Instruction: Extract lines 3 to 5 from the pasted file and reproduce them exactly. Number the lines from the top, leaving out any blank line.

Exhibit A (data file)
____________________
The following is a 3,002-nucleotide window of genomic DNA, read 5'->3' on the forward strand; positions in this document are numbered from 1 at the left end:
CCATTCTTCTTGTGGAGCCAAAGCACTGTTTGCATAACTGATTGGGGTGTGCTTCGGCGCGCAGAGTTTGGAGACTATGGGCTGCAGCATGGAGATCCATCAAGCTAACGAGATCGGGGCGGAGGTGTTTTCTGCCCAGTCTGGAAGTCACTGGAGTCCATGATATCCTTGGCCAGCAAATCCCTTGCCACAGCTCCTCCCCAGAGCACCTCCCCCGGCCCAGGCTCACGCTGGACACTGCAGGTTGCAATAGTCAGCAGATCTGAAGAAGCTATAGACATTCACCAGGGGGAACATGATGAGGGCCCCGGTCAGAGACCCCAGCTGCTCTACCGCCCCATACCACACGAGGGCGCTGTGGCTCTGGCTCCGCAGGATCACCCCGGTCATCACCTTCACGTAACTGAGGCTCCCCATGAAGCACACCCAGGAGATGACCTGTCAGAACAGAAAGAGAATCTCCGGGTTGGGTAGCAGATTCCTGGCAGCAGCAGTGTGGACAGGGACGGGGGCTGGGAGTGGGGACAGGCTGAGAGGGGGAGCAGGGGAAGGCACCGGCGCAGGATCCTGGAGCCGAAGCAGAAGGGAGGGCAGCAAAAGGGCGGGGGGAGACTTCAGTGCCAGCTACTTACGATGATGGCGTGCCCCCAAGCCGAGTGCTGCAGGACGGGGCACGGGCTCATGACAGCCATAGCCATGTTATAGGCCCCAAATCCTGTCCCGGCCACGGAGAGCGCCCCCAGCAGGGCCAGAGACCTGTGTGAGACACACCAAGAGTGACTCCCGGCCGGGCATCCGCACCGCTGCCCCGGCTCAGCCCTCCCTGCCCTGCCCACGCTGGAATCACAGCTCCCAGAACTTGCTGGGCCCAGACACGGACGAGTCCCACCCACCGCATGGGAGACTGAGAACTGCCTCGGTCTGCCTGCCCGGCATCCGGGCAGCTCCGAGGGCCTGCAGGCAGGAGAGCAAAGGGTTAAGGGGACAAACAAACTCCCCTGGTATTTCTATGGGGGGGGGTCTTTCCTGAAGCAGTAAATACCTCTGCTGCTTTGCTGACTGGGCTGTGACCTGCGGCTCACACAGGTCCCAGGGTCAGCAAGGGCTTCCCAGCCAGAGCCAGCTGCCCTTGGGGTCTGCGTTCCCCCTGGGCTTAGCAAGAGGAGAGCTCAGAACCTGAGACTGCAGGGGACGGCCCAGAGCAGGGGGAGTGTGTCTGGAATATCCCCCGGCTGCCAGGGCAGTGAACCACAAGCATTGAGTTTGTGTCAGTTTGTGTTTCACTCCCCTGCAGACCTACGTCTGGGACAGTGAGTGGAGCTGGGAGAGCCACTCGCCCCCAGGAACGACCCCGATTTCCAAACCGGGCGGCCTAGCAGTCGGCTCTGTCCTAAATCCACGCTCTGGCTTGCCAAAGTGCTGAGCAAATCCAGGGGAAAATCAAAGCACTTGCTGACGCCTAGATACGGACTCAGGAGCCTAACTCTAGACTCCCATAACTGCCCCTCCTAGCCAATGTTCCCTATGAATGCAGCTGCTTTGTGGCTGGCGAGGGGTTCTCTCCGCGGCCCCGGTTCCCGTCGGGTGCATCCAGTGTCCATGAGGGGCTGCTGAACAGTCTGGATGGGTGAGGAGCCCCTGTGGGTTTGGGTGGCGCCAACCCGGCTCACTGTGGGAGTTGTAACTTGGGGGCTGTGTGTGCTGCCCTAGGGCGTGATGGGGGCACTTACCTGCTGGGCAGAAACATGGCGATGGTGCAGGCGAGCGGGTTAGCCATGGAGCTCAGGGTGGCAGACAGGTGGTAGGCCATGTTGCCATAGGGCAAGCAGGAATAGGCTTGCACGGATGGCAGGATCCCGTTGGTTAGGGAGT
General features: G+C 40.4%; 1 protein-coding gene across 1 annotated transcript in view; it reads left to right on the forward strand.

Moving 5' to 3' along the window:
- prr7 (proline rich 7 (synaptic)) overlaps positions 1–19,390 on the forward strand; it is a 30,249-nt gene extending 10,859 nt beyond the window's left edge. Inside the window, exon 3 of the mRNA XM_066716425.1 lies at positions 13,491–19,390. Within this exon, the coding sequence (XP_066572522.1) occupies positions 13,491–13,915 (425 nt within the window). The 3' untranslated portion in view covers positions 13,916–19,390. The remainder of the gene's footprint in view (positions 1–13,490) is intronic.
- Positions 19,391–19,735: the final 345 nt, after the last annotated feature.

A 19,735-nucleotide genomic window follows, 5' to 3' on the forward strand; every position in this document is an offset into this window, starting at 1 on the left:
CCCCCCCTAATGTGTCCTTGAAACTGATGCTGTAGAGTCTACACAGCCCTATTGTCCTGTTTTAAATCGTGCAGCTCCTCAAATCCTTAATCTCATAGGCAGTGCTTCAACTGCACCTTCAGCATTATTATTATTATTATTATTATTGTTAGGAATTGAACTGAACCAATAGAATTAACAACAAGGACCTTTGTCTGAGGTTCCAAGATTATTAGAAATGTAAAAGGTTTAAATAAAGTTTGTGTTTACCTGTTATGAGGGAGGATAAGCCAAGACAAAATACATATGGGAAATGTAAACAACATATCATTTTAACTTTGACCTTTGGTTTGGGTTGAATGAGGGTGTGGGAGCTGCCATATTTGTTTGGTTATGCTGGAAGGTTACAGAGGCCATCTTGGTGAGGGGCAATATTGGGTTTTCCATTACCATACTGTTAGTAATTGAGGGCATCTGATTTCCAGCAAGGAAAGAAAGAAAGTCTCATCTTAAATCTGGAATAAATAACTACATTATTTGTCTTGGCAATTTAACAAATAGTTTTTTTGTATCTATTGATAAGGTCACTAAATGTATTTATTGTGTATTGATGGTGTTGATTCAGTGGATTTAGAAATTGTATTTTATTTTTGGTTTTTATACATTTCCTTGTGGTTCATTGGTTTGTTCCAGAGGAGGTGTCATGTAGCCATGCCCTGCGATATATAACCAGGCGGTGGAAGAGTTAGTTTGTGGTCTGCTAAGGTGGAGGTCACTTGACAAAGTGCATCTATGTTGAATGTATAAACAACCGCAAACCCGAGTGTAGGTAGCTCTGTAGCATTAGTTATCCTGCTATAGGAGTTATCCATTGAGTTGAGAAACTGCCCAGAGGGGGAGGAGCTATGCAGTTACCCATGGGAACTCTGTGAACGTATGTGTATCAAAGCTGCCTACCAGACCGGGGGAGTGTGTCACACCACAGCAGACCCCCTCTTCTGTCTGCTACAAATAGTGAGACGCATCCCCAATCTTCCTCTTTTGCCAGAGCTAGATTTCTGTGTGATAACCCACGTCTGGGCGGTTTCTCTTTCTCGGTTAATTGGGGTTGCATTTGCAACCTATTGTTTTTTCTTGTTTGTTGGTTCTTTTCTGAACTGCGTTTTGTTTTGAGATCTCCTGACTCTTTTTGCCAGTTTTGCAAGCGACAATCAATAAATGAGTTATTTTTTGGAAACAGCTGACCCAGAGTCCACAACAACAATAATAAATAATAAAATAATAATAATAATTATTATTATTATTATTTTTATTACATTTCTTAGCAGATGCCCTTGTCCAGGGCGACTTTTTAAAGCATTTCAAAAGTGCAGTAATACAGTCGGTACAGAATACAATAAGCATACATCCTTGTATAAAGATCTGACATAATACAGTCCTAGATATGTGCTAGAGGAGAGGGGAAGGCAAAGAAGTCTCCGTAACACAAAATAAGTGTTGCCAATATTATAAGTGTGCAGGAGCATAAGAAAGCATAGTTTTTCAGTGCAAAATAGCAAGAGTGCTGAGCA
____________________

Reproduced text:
General features: G+C 40.4%; 1 protein-coding gene across 1 annotated transcript in view; it reads left to right on the forward strand.

Moving 5' to 3' along the window:
- prr7 (proline rich 7 (synaptic)) overlaps positions 1–19,390 on the forward strand; it is a 30,249-nt gene extending 10,859 nt beyond the window's left edge. Inside the window, exon 3 of the mRNA XM_066716425.1 lies at positions 13,491–19,390. Within this exon, the coding sequence (XP_066572522.1) occupies positions 13,491–13,915 (425 nt within the window). The 3' untranslated portion in view covers positions 13,916–19,390. The remainder of the gene's footprint in view (positions 1–13,490) is intronic.